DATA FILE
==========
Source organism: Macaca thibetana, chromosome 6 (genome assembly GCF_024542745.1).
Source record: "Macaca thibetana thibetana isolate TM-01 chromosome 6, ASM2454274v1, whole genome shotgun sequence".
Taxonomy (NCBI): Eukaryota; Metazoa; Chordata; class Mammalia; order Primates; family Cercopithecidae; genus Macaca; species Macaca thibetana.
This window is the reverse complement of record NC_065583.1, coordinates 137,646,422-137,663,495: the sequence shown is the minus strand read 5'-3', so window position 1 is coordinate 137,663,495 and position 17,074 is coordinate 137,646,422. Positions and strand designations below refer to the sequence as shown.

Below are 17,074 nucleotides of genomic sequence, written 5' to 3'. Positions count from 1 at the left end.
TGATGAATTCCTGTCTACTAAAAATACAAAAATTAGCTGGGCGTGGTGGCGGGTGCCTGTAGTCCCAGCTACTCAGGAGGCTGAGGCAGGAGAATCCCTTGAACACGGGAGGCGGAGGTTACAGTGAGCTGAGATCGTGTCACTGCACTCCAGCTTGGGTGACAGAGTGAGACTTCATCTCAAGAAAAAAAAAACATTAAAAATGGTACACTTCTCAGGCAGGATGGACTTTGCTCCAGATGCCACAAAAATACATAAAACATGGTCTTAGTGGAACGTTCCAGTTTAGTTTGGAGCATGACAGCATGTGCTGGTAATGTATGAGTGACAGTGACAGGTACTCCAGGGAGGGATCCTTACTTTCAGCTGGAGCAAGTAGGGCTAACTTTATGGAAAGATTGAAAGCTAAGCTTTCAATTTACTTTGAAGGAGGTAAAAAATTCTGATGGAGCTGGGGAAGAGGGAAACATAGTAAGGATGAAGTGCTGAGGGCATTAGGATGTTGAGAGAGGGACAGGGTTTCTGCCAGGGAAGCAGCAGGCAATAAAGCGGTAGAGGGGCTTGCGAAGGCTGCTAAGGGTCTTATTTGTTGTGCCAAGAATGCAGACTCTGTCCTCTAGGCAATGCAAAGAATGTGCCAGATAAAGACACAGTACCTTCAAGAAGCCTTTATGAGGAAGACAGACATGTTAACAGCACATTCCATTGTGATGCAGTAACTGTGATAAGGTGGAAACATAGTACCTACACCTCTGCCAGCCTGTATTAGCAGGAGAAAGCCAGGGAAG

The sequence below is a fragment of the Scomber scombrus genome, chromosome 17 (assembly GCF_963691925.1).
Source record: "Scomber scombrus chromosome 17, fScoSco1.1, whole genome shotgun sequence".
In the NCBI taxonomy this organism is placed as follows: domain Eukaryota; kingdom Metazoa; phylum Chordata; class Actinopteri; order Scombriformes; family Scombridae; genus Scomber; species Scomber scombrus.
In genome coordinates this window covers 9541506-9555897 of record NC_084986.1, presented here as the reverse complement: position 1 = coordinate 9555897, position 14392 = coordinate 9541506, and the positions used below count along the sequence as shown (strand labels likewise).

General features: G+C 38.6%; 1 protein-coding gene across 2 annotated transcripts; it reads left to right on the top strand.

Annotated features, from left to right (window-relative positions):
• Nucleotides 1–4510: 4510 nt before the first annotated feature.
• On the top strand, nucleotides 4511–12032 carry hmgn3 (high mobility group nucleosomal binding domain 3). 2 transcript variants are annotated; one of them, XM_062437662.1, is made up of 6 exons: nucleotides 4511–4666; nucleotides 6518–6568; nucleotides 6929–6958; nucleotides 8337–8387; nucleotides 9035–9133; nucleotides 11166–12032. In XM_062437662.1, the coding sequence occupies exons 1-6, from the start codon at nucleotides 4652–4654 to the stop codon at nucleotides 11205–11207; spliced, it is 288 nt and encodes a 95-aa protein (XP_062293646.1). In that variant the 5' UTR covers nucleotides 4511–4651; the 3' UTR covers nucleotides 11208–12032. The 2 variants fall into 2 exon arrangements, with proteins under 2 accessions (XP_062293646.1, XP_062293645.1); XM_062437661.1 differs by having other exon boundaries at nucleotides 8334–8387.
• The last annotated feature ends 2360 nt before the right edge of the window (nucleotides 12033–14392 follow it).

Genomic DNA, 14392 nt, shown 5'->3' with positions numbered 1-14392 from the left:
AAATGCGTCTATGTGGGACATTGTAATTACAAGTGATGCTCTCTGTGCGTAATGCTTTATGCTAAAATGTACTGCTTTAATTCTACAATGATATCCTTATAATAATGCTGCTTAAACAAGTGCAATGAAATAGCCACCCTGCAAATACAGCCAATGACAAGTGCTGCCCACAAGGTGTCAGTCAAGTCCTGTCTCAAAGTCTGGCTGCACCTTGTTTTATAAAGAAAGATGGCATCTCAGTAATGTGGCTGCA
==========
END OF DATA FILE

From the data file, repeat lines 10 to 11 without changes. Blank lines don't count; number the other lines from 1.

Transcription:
In genome coordinates this window covers 9541506-9555897 of record NC_084986.1, presented here as the reverse complement: position 1 = coordinate 9555897, position 14392 = coordinate 9541506, and the positions used below count along the sequence as shown (strand labels likewise).

General features: G+C 38.6%; 1 protein-coding gene across 2 annotated transcripts; it reads left to right on the top strand.